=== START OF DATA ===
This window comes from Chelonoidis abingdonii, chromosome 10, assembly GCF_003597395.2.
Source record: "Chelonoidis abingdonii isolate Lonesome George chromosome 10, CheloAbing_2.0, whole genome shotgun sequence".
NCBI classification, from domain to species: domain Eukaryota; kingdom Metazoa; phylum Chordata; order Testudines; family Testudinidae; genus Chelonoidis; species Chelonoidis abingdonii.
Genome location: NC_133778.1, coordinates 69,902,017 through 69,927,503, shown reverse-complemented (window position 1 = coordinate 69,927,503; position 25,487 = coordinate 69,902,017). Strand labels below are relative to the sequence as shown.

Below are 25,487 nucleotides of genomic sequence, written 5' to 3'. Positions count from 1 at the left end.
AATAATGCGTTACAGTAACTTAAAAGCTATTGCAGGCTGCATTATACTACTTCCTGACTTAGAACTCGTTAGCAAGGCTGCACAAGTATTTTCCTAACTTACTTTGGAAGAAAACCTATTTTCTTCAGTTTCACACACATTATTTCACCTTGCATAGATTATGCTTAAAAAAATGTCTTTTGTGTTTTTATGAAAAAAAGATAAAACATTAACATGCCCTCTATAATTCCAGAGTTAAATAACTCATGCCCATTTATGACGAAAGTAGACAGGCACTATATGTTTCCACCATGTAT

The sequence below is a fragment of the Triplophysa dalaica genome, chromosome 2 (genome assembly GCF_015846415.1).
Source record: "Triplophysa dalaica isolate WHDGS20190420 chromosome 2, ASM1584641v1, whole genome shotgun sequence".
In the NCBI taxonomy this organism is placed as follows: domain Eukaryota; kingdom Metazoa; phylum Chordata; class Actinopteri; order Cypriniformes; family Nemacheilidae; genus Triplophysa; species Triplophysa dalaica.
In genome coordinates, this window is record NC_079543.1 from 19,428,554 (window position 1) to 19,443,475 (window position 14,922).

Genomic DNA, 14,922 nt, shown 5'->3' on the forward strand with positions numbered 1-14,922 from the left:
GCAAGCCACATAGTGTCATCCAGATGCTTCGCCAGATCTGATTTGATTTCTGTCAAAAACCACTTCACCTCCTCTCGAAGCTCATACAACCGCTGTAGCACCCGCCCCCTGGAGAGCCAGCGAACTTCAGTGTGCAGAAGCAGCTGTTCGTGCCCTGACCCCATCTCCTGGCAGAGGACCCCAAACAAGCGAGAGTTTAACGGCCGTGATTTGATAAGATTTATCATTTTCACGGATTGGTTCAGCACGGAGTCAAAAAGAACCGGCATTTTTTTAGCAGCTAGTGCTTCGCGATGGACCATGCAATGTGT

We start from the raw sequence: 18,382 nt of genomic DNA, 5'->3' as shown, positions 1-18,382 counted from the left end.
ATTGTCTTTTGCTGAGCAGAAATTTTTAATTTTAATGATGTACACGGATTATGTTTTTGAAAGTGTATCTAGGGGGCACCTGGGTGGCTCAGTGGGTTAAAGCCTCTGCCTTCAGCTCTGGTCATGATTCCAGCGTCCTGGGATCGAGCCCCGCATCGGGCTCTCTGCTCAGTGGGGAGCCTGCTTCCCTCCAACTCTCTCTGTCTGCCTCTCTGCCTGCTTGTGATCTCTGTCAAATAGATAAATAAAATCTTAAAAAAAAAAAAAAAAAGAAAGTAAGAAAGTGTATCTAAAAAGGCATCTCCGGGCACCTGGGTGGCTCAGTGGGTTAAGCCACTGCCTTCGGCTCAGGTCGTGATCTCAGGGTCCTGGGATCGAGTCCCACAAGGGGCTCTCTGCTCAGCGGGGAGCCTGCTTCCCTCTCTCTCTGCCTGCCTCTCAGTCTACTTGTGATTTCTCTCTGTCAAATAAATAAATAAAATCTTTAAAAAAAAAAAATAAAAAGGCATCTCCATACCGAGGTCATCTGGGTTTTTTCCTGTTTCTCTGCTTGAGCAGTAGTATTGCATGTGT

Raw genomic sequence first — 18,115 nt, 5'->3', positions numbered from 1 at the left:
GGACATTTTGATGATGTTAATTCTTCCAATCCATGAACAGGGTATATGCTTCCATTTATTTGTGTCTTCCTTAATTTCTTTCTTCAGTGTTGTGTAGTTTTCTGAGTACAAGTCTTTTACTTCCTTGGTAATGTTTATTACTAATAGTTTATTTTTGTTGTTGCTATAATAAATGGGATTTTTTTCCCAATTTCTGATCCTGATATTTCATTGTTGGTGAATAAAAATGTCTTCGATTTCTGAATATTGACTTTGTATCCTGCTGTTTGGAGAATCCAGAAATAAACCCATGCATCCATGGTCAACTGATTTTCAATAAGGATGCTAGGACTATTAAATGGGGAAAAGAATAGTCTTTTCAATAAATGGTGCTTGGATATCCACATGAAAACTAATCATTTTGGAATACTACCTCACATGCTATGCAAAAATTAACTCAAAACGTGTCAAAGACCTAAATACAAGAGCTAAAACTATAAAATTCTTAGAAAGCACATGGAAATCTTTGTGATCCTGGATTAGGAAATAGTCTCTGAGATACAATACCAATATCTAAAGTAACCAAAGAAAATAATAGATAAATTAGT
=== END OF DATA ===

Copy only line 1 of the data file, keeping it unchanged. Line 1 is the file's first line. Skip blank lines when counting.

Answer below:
This window comes from Chelonoidis abingdonii, chromosome 10, assembly GCF_003597395.2.